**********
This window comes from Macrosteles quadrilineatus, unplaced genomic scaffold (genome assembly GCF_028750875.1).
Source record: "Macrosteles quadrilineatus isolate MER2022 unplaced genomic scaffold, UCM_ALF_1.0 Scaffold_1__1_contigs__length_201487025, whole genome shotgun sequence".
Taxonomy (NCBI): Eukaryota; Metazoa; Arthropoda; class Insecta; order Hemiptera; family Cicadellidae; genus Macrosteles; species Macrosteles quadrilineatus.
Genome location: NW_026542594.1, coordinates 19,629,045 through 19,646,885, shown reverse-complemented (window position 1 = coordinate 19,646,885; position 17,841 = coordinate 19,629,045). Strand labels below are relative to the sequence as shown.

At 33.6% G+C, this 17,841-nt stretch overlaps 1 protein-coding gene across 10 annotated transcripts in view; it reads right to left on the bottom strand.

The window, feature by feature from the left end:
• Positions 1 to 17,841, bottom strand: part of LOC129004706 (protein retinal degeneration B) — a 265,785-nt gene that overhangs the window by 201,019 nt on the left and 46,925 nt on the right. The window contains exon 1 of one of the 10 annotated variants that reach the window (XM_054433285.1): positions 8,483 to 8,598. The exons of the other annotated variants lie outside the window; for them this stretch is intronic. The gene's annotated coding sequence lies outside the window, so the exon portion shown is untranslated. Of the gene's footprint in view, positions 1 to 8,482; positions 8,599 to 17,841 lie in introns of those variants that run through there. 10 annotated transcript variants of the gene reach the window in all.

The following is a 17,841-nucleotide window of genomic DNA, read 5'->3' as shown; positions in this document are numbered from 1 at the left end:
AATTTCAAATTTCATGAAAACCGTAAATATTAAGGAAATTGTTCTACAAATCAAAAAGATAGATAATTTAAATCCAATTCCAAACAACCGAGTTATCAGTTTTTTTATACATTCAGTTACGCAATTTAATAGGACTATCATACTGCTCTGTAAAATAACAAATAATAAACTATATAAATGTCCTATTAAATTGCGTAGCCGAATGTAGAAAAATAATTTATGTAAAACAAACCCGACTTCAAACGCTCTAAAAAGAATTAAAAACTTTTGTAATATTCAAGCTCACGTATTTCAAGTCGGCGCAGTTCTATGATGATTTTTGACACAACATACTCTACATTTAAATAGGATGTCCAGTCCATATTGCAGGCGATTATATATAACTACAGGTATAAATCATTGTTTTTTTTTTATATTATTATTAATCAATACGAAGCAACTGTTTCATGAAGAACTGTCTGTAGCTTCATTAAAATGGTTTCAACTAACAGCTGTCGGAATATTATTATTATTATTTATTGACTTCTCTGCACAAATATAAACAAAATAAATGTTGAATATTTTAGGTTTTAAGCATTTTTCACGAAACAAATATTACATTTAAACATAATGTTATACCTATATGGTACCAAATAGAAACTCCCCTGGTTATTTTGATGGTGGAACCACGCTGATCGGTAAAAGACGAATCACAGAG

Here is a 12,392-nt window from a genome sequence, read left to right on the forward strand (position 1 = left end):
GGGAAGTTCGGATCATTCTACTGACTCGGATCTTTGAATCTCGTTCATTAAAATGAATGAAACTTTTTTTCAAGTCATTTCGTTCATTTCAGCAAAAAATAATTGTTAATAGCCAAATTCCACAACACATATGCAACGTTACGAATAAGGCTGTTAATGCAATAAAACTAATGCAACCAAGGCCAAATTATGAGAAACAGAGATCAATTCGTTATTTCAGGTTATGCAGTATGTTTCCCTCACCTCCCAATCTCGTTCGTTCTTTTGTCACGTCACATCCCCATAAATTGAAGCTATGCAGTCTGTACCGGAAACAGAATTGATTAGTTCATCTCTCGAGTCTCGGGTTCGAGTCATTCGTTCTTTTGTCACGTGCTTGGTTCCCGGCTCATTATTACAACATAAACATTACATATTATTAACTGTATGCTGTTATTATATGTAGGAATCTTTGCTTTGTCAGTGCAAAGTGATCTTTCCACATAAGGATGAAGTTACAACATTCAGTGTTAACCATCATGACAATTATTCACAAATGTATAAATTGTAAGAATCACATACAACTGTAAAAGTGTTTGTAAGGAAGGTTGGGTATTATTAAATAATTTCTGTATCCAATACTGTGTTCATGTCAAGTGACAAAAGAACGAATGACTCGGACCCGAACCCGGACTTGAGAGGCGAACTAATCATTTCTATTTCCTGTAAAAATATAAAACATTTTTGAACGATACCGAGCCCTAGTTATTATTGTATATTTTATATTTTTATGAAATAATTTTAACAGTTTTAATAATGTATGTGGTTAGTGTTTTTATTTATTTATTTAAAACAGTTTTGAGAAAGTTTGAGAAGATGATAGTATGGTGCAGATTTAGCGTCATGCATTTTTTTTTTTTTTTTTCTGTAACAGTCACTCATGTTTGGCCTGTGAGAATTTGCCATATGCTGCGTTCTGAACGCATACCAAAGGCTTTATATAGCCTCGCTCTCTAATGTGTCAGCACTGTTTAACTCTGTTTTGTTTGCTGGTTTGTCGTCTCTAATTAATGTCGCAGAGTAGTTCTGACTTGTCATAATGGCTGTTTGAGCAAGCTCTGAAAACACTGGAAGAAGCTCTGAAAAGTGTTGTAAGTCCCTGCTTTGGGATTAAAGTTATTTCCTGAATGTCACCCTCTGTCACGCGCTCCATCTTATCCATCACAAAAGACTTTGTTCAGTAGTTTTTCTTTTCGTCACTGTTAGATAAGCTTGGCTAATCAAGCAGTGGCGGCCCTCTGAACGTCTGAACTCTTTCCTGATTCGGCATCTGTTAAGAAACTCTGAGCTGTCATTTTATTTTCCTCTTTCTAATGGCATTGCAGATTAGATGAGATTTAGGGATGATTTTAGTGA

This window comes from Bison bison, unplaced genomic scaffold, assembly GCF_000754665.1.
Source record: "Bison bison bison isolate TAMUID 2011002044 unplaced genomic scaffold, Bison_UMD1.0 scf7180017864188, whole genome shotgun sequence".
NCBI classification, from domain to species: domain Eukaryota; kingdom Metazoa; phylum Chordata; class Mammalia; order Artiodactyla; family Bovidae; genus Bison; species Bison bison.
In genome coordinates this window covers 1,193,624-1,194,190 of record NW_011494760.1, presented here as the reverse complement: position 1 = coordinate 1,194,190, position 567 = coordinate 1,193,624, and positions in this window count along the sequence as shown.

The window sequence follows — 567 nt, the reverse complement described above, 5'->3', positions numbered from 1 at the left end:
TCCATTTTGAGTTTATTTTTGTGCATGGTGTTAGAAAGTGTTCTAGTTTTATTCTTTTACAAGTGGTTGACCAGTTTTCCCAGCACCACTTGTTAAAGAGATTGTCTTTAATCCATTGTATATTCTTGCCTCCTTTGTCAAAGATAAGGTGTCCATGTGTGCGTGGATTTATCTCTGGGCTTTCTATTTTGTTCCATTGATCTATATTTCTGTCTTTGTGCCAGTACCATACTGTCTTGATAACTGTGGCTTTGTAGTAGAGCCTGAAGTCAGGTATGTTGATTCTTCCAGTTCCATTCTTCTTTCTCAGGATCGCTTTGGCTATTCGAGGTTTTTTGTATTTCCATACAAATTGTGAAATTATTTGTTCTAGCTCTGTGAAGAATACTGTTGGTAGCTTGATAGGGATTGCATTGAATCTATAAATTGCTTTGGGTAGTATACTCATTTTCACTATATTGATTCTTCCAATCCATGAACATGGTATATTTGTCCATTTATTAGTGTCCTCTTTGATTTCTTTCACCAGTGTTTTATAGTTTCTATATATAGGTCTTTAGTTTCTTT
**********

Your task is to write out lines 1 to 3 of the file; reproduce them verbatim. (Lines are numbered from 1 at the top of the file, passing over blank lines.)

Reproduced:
This window comes from Macrosteles quadrilineatus, unplaced genomic scaffold (genome assembly GCF_028750875.1).
Source record: "Macrosteles quadrilineatus isolate MER2022 unplaced genomic scaffold, UCM_ALF_1.0 Scaffold_1__1_contigs__length_201487025, whole genome shotgun sequence".
Taxonomy (NCBI): Eukaryota; Metazoa; Arthropoda; class Insecta; order Hemiptera; family Cicadellidae; genus Macrosteles; species Macrosteles quadrilineatus.